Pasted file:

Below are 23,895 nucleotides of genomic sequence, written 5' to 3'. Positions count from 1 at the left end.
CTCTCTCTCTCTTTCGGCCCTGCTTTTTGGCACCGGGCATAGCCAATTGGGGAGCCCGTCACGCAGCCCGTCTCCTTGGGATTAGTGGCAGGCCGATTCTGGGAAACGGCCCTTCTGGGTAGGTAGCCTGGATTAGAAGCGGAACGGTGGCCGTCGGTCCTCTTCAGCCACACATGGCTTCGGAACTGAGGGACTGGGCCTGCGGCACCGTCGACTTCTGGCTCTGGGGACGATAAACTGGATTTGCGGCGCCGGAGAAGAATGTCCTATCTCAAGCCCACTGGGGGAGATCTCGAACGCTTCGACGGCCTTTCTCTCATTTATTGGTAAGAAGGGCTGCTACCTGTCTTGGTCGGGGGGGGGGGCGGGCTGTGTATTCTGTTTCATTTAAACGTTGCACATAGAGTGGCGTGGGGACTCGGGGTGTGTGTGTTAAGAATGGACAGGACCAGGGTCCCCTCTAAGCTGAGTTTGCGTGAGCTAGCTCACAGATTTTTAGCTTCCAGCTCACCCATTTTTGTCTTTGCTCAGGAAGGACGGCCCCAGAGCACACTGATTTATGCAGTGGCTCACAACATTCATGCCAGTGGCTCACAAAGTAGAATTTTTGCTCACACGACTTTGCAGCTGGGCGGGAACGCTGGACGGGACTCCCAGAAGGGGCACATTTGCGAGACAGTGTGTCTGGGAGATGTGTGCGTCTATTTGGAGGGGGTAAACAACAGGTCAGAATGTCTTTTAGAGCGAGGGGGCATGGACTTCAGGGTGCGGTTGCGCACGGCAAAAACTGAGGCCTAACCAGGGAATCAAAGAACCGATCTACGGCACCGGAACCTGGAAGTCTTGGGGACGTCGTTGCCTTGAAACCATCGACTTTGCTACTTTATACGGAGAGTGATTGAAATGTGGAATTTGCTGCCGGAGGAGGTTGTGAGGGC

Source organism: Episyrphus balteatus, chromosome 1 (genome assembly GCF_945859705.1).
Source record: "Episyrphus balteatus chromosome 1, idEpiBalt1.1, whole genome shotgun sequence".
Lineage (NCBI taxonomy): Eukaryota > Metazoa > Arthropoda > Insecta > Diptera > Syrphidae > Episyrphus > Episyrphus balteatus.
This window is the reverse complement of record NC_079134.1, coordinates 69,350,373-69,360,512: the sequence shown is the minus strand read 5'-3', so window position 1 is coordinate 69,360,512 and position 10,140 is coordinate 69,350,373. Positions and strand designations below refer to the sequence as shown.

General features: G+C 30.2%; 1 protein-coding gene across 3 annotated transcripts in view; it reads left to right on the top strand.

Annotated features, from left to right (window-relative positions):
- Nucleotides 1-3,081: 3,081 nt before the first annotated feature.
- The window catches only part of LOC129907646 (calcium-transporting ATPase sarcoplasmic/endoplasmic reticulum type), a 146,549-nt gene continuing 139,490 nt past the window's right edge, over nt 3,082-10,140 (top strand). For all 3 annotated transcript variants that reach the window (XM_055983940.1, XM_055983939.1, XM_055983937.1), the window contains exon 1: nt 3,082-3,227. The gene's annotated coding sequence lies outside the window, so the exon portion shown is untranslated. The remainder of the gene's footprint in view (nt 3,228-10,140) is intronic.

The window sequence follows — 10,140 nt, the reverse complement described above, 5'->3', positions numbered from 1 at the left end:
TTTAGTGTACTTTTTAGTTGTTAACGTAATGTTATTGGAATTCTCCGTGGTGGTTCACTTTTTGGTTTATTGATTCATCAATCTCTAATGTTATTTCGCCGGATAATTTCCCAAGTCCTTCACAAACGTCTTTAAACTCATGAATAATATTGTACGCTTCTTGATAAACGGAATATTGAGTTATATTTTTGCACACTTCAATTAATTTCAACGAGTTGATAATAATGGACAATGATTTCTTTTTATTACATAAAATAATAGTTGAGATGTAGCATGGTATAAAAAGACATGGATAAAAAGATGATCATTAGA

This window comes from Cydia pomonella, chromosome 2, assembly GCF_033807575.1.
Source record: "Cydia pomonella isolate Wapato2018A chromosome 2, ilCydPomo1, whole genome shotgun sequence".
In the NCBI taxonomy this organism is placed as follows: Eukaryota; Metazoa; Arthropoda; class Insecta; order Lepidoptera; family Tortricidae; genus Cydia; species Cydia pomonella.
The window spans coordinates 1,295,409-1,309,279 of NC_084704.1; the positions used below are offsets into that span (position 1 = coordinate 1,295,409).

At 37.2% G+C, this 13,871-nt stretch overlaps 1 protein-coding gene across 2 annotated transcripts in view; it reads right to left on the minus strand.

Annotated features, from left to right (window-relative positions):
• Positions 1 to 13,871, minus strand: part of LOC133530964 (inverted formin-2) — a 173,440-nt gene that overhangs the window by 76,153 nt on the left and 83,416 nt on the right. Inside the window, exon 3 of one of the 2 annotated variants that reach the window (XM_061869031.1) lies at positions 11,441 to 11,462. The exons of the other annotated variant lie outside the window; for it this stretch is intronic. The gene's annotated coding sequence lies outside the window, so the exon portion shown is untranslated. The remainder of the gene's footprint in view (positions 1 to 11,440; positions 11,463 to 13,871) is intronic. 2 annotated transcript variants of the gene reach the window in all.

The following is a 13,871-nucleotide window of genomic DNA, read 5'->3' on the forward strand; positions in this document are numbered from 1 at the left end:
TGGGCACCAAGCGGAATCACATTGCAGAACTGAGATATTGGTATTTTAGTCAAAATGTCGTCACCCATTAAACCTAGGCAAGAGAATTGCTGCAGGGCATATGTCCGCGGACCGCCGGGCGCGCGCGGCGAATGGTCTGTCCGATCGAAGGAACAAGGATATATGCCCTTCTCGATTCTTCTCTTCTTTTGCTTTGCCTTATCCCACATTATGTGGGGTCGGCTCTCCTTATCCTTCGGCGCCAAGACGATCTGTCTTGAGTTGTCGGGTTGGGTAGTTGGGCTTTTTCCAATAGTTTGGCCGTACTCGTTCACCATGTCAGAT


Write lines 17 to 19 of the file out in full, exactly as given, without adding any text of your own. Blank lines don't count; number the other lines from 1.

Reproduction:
At 37.2% G+C, this 13,871-nt stretch overlaps 1 protein-coding gene across 2 annotated transcripts in view; it reads right to left on the minus strand.

Annotated features, from left to right (window-relative positions):
• Positions 1 to 13,871, minus strand: part of LOC133530964 (inverted formin-2) — a 173,440-nt gene that overhangs the window by 76,153 nt on the left and 83,416 nt on the right. Inside the window, exon 3 of one of the 2 annotated variants that reach the window (XM_061869031.1) lies at positions 11,441 to 11,462. The exons of the other annotated variant lie outside the window; for it this stretch is intronic. The gene's annotated coding sequence lies outside the window, so the exon portion shown is untranslated. The remainder of the gene's footprint in view (positions 1 to 11,440; positions 11,463 to 13,871) is intronic. 2 annotated transcript variants of the gene reach the window in all.